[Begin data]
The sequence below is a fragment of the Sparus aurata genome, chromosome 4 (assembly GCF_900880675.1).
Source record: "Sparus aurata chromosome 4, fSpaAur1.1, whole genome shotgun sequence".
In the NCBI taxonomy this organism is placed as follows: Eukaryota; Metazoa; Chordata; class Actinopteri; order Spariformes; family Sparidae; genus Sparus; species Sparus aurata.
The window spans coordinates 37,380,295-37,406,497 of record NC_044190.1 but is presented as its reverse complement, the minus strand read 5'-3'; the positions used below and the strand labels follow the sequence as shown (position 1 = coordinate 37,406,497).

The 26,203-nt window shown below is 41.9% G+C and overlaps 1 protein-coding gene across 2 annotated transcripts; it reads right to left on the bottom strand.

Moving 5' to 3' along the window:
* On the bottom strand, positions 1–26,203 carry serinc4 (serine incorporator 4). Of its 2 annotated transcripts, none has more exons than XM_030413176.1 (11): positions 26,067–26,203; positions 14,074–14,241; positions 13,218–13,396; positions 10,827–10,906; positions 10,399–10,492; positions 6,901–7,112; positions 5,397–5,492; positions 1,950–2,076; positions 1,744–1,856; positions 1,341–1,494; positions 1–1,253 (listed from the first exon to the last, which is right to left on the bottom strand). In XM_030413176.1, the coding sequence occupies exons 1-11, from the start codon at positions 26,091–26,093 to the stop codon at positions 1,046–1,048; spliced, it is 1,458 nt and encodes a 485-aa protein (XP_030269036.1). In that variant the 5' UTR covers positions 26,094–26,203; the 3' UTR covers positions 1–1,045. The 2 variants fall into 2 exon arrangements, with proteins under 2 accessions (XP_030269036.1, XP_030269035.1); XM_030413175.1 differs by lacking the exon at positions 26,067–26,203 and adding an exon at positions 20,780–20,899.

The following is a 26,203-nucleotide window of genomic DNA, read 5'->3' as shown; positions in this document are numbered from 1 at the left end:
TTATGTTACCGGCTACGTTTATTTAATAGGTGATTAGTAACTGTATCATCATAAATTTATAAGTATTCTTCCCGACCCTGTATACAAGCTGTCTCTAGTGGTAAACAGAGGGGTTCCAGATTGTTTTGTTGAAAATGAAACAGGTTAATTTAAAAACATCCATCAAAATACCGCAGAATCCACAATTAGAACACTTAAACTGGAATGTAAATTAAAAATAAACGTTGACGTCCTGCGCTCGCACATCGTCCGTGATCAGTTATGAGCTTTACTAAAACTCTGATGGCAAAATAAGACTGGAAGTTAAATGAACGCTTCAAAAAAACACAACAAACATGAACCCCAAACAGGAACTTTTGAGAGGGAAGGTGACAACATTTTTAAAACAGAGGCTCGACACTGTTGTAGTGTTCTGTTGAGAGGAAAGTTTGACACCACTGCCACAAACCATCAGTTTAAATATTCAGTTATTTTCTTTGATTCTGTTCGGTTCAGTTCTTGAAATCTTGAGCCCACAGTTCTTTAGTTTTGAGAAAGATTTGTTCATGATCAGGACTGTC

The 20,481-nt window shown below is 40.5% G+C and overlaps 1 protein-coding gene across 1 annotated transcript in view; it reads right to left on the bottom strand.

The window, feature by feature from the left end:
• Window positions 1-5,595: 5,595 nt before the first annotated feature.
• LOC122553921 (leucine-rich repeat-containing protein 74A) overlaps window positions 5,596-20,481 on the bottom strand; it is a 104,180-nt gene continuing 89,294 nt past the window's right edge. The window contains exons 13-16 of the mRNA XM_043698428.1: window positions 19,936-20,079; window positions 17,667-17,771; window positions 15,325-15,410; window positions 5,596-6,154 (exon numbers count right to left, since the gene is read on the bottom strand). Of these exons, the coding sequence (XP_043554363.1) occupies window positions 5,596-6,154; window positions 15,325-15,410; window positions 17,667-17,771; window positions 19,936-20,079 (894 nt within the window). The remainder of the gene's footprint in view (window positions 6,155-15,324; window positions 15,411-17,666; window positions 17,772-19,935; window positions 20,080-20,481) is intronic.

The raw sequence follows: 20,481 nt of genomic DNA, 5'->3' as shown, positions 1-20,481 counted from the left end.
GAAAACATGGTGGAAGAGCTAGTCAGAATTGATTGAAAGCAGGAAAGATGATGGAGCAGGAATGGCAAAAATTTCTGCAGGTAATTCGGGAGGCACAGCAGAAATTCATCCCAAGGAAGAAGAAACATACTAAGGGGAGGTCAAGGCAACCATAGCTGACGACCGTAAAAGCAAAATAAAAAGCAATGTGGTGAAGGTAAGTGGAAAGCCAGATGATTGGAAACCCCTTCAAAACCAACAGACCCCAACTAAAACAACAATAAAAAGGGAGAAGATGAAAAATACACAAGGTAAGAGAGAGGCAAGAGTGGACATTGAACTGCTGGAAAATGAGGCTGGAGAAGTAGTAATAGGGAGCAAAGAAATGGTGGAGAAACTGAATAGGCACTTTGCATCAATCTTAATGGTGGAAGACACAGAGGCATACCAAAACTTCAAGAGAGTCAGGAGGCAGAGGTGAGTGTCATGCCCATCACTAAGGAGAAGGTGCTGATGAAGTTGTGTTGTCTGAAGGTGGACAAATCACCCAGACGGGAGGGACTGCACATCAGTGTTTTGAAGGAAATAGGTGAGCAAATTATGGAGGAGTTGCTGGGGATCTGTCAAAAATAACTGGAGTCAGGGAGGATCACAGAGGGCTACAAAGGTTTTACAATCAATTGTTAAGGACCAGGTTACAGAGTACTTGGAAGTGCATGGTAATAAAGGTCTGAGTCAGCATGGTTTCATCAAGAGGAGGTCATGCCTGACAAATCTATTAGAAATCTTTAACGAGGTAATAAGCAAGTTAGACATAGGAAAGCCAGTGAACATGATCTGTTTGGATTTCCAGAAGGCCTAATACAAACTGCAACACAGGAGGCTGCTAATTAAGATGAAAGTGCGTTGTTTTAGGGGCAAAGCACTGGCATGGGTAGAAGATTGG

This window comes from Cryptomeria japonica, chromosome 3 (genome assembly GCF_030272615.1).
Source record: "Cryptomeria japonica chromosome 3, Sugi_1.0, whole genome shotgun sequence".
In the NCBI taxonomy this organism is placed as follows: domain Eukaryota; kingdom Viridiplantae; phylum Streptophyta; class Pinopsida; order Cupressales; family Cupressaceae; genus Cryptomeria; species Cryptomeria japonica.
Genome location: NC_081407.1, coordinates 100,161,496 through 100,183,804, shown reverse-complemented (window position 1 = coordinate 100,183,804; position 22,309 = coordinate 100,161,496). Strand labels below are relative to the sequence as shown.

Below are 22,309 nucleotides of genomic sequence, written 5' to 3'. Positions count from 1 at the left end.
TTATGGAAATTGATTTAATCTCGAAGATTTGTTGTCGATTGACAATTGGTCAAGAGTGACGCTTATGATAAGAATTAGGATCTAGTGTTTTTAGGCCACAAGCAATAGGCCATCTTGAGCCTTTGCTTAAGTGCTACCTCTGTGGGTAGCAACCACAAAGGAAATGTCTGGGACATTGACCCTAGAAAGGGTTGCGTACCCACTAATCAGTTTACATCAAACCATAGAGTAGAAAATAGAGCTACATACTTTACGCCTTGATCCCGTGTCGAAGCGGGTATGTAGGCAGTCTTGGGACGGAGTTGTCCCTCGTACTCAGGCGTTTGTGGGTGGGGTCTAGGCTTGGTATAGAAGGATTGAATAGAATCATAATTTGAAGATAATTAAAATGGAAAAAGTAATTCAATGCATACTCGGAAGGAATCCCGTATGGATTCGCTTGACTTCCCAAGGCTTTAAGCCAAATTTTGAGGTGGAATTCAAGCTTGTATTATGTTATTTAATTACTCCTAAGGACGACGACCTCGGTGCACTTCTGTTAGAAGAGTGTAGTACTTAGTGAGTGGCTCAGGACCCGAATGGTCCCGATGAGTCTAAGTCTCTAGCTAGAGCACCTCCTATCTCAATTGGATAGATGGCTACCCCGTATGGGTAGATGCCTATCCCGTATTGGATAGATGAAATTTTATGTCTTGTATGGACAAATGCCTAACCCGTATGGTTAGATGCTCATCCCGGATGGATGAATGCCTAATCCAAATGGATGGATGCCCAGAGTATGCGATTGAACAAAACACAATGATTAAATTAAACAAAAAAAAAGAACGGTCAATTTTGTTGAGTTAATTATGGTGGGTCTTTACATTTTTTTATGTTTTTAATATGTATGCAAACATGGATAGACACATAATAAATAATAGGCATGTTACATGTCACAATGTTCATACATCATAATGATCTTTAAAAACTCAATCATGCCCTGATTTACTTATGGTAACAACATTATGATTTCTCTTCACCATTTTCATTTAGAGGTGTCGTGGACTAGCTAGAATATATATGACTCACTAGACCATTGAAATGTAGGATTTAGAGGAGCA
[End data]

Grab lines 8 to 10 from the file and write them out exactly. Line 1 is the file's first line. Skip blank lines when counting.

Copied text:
The following is a 26,203-nucleotide window of genomic DNA, read 5'->3' as shown; positions in this document are numbered from 1 at the left end:
TTATGTTACCGGCTACGTTTATTTAATAGGTGATTAGTAACTGTATCATCATAAATTTATAAGTATTCTTCCCGACCCTGTATACAAGCTGTCTCTAGTGGTAAACAGAGGGGTTCCAGATTGTTTTGTTGAAAATGAAACAGGTTAATTTAAAAACATCCATCAAAATACCGCAGAATCCACAATTAGAACACTTAAACTGGAATGTAAATTAAAAATAAACGTTGACGTCCTGCGCTCGCACATCGTCCGTGATCAGTTATGAGCTTTACTAAAACTCTGATGGCAAAATAAGACTGGAAGTTAAATGAACGCTTCAAAAAAACACAACAAACATGAACCCCAAACAGGAACTTTTGAGAGGGAAGGTGACAACATTTTTAAAACAGAGGCTCGACACTGTTGTAGTGTTCTGTTGAGAGGAAAGTTTGACACCACTGCCACAAACCATCAGTTTAAATATTCAGTTATTTTCTTTGATTCTGTTCGGTTCAGTTCTTGAAATCTTGAGCCCACAGTTCTTTAGTTTTGAGAAAGATTTGTTCATGATCAGGACTGTC

The 20,481-nt window shown below is 40.5% G+C and overlaps 1 protein-coding gene across 1 annotated transcript in view; it reads right to left on the bottom strand.